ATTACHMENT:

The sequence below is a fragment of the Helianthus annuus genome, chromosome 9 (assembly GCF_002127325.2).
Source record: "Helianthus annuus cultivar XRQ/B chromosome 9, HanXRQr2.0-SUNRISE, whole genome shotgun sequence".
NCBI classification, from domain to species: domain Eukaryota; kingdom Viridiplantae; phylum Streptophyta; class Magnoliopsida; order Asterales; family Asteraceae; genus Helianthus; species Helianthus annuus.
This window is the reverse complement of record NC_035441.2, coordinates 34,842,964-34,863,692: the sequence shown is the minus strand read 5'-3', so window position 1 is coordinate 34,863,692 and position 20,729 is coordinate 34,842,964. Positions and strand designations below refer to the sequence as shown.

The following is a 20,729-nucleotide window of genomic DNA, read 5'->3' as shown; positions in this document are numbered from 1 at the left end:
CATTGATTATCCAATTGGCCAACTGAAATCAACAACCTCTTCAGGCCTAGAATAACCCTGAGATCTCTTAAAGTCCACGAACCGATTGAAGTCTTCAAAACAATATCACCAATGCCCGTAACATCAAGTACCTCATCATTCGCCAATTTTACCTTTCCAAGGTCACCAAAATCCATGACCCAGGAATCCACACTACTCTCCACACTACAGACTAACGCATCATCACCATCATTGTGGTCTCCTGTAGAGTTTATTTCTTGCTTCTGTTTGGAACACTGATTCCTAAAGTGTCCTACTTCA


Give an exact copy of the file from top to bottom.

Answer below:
The sequence below is a fragment of the Helianthus annuus genome, chromosome 9 (assembly GCF_002127325.2).
Source record: "Helianthus annuus cultivar XRQ/B chromosome 9, HanXRQr2.0-SUNRISE, whole genome shotgun sequence".
NCBI classification, from domain to species: domain Eukaryota; kingdom Viridiplantae; phylum Streptophyta; class Magnoliopsida; order Asterales; family Asteraceae; genus Helianthus; species Helianthus annuus.
This window is the reverse complement of record NC_035441.2, coordinates 34,842,964-34,863,692: the sequence shown is the minus strand read 5'-3', so window position 1 is coordinate 34,863,692 and position 20,729 is coordinate 34,842,964. Positions and strand designations below refer to the sequence as shown.

The following is a 20,729-nucleotide window of genomic DNA, read 5'->3' as shown; positions in this document are numbered from 1 at the left end:
CATTGATTATCCAATTGGCCAACTGAAATCAACAACCTCTTCAGGCCTAGAATAACCCTGAGATCTCTTAAAGTCCACGAACCGATTGAAGTCTTCAAAACAATATCACCAATGCCCGTAACATCAAGTACCTCATCATTCGCCAATTTTACCTTTCCAAGGTCACCAAAATCCATGACCCAGGAATCCACACTACTCTCCACACTACAGACTAACGCATCATCACCATCATTGTGGTCTCCTGTAGAGTTTATTTCTTGCTTCTGTTTGGAACACTGATTCCTAAAGTGTCCTACTTCA